This is what it looks like to get paid $1961.88 for 2 months of jury duty. As an unemployed 19 year old in 2016 giving filmmaking a go, these payments were what appealed to me most about jury duty. Since then I haven’t had any engagement with jury duty until a few days ago when an employee asked me to write a letter excusing him from being summoned.
I wrote the letter in probably less than a minute, but since then I’ve been considering my time on jury duty for days. I’m going to chronologically recount the case first, list the evidence that I remember, and then lastly, share what I’ve been thinking about.
The Complainant was a woman, ~28 years old living in Sydney. The Defendant was my age at the time, ~19 years and knew the Complainant through their work in Kings Cross, Sydney.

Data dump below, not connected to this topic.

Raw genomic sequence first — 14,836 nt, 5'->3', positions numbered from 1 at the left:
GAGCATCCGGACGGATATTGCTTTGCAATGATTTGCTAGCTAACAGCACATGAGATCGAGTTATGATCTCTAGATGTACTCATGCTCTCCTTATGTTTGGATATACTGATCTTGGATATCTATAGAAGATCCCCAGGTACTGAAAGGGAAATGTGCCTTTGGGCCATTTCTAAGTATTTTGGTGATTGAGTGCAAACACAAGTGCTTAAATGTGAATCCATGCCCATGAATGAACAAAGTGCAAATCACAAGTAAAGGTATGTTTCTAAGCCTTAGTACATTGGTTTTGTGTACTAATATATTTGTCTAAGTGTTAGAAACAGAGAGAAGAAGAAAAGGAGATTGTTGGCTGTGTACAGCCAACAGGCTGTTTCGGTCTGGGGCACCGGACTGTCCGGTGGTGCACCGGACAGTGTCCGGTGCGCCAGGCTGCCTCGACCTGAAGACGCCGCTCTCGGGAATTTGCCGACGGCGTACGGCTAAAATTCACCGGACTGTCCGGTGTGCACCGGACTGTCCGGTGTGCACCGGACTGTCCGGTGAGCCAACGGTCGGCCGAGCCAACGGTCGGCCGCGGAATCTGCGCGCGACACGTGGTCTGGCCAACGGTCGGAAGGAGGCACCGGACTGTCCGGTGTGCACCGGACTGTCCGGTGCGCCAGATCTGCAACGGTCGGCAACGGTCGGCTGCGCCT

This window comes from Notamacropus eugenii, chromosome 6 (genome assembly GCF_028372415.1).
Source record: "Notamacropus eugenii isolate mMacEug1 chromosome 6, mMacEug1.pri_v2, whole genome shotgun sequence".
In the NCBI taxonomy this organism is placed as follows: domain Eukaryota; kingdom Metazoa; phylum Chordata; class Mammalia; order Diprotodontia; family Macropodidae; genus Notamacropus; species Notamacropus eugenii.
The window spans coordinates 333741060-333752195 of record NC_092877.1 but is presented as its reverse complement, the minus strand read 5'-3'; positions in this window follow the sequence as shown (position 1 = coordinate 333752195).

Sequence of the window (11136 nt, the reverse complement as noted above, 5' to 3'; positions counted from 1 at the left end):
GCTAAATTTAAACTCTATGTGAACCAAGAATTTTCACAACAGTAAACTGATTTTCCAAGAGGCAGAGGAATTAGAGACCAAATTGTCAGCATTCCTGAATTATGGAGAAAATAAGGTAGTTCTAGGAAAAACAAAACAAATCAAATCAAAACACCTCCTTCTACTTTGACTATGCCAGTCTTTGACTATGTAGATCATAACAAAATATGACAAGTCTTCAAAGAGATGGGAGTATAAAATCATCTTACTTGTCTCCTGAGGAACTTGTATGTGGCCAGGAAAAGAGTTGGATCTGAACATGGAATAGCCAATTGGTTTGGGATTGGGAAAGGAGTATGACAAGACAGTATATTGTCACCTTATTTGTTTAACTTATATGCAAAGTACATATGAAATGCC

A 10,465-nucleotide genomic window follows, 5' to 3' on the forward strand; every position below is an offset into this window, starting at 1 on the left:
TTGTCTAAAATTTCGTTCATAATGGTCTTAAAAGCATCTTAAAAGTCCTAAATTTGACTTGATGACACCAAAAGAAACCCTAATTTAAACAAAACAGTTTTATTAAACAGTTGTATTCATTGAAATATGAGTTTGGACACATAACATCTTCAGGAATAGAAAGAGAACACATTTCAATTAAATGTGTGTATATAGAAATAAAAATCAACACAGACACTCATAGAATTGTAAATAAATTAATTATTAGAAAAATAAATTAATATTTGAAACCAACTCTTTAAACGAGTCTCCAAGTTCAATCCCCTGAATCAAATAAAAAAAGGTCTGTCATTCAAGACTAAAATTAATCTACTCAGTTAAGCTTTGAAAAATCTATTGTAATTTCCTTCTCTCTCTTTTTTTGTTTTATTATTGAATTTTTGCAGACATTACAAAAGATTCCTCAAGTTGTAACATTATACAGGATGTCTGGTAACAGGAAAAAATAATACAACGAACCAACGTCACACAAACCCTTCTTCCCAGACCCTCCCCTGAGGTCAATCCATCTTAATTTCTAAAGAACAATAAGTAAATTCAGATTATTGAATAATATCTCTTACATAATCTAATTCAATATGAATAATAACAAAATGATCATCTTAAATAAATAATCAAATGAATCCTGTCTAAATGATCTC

During a night ~1 year prior to the hearing, the Complainant and Defendant were both single for the first time since they had met. They had developed a friendship over the years that led to the Defendant typically sleeping at the Complainant’s residence after work. They usually finished in the early hours of the morning and the Defendant lived ~1.5 hours from Sydney City.
After their shift ended, they went for drinks at a nightclub including ~3 vodka RedBulls each in ~1 hour. Afterwards, they visited McDonald’s in Kings Cross where CCTV footage showed the Defendant hugging the Complainant from behind. They held this position for ~20 minutes while they waited in line, waited for their food and eventually left.
It was during this time at McDonald’s that they first kissed and would continue to repeatedly kiss while hugging. There were no signs of discomfort and the Complainant turned around to initiate kissing on a few occasions.
The Complainant and Defendant then took a taxi back to the Complainant’s residence. When they arrived, the Defendant followed the Complainant to her room.